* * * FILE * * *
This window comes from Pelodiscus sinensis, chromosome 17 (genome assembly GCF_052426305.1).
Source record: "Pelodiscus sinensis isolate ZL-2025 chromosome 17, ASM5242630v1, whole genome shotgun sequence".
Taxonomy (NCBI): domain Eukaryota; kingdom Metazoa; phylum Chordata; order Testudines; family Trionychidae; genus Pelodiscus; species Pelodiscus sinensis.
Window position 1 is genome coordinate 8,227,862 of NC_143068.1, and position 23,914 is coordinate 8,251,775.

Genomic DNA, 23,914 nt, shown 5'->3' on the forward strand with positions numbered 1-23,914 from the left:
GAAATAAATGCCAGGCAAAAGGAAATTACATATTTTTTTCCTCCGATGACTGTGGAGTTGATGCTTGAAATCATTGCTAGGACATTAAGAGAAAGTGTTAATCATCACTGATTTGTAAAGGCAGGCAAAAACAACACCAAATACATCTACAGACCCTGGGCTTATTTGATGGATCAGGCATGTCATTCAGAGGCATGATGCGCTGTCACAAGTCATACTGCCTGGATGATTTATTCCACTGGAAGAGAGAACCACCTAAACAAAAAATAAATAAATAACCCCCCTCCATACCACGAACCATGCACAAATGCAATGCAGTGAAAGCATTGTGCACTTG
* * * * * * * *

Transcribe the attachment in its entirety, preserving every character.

This window comes from Pelodiscus sinensis, chromosome 17 (genome assembly GCF_052426305.1).
Source record: "Pelodiscus sinensis isolate ZL-2025 chromosome 17, ASM5242630v1, whole genome shotgun sequence".
Taxonomy (NCBI): domain Eukaryota; kingdom Metazoa; phylum Chordata; order Testudines; family Trionychidae; genus Pelodiscus; species Pelodiscus sinensis.
Window position 1 is genome coordinate 8,227,862 of NC_143068.1, and position 23,914 is coordinate 8,251,775.

Genomic DNA, 23,914 nt, shown 5'->3' on the forward strand with positions numbered 1-23,914 from the left:
GAAATAAATGCCAGGCAAAAGGAAATTACATATTTTTTTCCTCCGATGACTGTGGAGTTGATGCTTGAAATCATTGCTAGGACATTAAGAGAAAGTGTTAATCATCACTGATTTGTAAAGGCAGGCAAAAACAACACCAAATACATCTACAGACCCTGGGCTTATTTGATGGATCAGGCATGTCATTCAGAGGCATGATGCGCTGTCACAAGTCATACTGCCTGGATGATTTATTCCACTGGAAGAGAGAACCACCTAAACAAAAAATAAATAAATAACCCCCCTCCATACCACGAACCATGCACAAATGCAATGCAGTGAAAGCATTGTGCACTTG